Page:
The Atari ST version of Screaming Wings is, as we’ve seen elsewhere on this series, kind of poop. The Atari 8-bit version, meanwhile, is a superb shoot ’em up with just a couple of annoying little features here and there.
Based heavily on Capcom’s classic 1942, Screaming Wings puts you in the pilot’s seat of a Lockheed Lightning over the Pacific as you attempt to blast down a variety of enemies who want nothing more than to sink you into the briny ocean in a flaming ball of death.
Sometimes it’s nice to have a chill-out game that doesn’t make any particularly difficult demands on you. And the Wii is a great console on which to explore that sort of experience.
One of the best games in the Wii’s library in this regard is the delightfully unusual fish-poking simulator Endless Ocean, which tasks you with exploring the deep blue sea in search of the aforementioned fish, sunken treasure and all manner of other goodies. It’s a thoroughly pleasant time!
The Dizzy games are great, and one of the best things about them is that they don’t get too stuck in a formula. Sure, the best known games are the arcade adventure installments — but there’s plenty of other interesting Dizzy games, too.
One of my all-time favourites is Kwik Snax, which combines elements of Bomb Jack and Pengo to create an arcade-style experience with its own distinct feel that I’m very fond of.
Red Max! It’s nothing to do with Blue Max, if you were wondering, though I was always curious about that back in the day.
Nope, instead Red Max is a top-down sci-fi motorbike adventure in which you drive around a spaceship in an attempt to defuse mines, fix reactors and wake up hibernating crew members. It’s very hard, but it has great music, a beautifully rendered dashboard panel and a tiny view window.
This is it! The final game in Atari Flashback Classics — and it just happens to be one of the most legendary games for the Atari 2600. It’s Howard Scott Warshaw’s all-time classic Yars’ Revenge!
This was one of the all-time best-selling games for the Atari 2600, and with good reason: it was original, it was enjoyable, it was fun and interesting to play. No, it might not look like much today — and indeed looked a bit like something was going horribly wrong with your console even back when it was current — but it’s got that special fun factor where it counts.
When we first heard that Steven Spielberg was making a game, I think the last thing anyone expected was a physics puzzler for Wii. And once that had been revealed, I think the last thing anyone expected was for it to be really good.
But Boom Blox is both of those things — and I’d go so far to say it’s an essential part of any Wii library today. Offering a wealth of fun and exciting things to do for both solo players and groups of friends, this is physics puzzling done right — and not a sodding Angry Bird in sight.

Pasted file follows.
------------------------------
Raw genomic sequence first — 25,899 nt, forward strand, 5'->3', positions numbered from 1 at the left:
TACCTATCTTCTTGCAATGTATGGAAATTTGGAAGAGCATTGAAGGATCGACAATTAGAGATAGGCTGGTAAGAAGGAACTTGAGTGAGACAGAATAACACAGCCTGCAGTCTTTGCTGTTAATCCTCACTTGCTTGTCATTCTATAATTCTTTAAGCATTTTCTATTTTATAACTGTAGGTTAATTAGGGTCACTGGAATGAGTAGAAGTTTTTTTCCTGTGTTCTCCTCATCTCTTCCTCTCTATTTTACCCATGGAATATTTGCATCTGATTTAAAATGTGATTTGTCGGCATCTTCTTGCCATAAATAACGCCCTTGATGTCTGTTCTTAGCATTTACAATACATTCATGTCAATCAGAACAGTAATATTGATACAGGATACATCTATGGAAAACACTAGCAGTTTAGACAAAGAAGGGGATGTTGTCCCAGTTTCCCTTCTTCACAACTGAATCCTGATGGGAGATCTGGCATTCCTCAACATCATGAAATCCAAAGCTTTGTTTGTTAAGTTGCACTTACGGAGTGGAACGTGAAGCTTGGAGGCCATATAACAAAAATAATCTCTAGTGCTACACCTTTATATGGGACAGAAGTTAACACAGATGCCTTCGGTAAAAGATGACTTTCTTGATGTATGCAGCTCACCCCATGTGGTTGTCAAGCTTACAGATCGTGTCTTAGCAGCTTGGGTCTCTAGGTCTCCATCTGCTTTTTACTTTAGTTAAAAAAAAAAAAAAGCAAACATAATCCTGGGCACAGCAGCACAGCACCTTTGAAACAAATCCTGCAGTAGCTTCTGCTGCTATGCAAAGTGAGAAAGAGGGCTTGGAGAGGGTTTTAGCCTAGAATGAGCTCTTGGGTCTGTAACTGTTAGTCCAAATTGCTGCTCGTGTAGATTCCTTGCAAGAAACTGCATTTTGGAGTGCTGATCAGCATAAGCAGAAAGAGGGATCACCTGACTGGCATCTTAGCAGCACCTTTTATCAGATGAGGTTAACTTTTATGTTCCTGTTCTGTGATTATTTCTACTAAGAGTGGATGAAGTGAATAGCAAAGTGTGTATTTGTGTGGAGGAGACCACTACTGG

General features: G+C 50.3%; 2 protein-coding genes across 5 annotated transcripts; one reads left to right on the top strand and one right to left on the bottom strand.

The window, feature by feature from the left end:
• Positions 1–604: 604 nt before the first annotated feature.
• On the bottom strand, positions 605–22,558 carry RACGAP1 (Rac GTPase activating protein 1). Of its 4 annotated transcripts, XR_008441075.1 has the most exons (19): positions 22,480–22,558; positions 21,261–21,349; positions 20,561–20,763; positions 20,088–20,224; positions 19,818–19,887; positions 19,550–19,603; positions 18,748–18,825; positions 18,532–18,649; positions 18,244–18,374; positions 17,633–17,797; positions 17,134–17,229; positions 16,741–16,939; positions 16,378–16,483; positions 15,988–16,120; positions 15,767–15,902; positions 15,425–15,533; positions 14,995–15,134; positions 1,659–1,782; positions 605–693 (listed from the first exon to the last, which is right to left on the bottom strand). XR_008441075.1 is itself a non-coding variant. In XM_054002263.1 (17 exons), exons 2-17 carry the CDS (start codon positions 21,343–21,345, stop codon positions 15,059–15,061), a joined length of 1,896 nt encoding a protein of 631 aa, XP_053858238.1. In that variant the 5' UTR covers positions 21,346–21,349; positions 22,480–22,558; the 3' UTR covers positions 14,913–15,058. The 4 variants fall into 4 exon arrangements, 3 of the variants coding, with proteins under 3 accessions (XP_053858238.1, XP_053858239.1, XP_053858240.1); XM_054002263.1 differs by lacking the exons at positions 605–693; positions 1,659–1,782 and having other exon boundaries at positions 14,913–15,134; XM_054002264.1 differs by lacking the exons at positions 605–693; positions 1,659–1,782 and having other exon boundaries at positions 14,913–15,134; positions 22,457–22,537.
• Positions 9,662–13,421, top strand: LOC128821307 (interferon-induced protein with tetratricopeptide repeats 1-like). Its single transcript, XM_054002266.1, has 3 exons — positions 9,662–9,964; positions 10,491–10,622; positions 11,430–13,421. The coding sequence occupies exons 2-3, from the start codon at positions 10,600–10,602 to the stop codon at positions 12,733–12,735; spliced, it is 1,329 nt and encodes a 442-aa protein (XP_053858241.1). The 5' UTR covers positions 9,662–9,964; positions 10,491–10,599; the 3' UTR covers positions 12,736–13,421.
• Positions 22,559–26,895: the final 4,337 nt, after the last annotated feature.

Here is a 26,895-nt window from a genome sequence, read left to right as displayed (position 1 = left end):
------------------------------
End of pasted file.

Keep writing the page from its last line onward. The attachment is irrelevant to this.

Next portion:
Darts! One game, one hundred yen. I’ll try it once. Except it wasn’t one hundred yen, it was twenty quid, and it offered quite a variety of different darts-related experiences for your money.
Darts video games have never really taken off, aside from as minigames inside other games (hence the Shenmue reference above) but for a while a number of developers tried to make them work. John Lowe’s Ultimate Darts for Atari ST, brought to us by Gremlin Graphics, was a solid effort — and presents far less risk of accidentally impaling the cat or puncturing a loved one than real at-home darts.
The Atari Program Exchange label played host to some really interesting, creative games — as well as some useful pieces of software. At least, they were useful pieces of software back in the day; for the most part, APX games have held up a bit better!
Quarxon is a great example of what this label really offered. By focusing on user-submitted programs rather than corporate mandated projects, we got a whole host of weird and wonderful things to experience — including this neato competitive shoot ’em up with a rather interesting ruleset!
For the various Atari Flashback consoles over the years, Atari included a number of “hacks” of its classic games that were decent enough to be considered full sequels.
One such example is Yars’ Return, a follow-up to Howard Scott Warshaw’s classic Yars’ Revenge. This first appeared on an Atari Flashback console in 2005 and has continued to be distributed on Flashback consoles and in compilations like Atari Flashback Classics — complete with a bug that developer Dennis Debro fixed about a decade ago — ever since. You can even buy a cart copy from Atari’s “Atari XP” initiative now, too.
Kenta Cho’s shoot ’em ups can be a bit of an acquired taste, but let yourself get wrapped up in them and you’ll have a whole lot of fun.
A great way to do that is to have a play around with Wii title Blast Works, which is an adaptation of Cho’s game Tumiki Fighters — and also includes several of Cho’s games as unlockable extras. It’s a satisfying game with some thoroughly unusual mechanics in its own right — then once you’ve mastered it you can build your own with some of the most comprehensive editing tools you’ll ever see on console!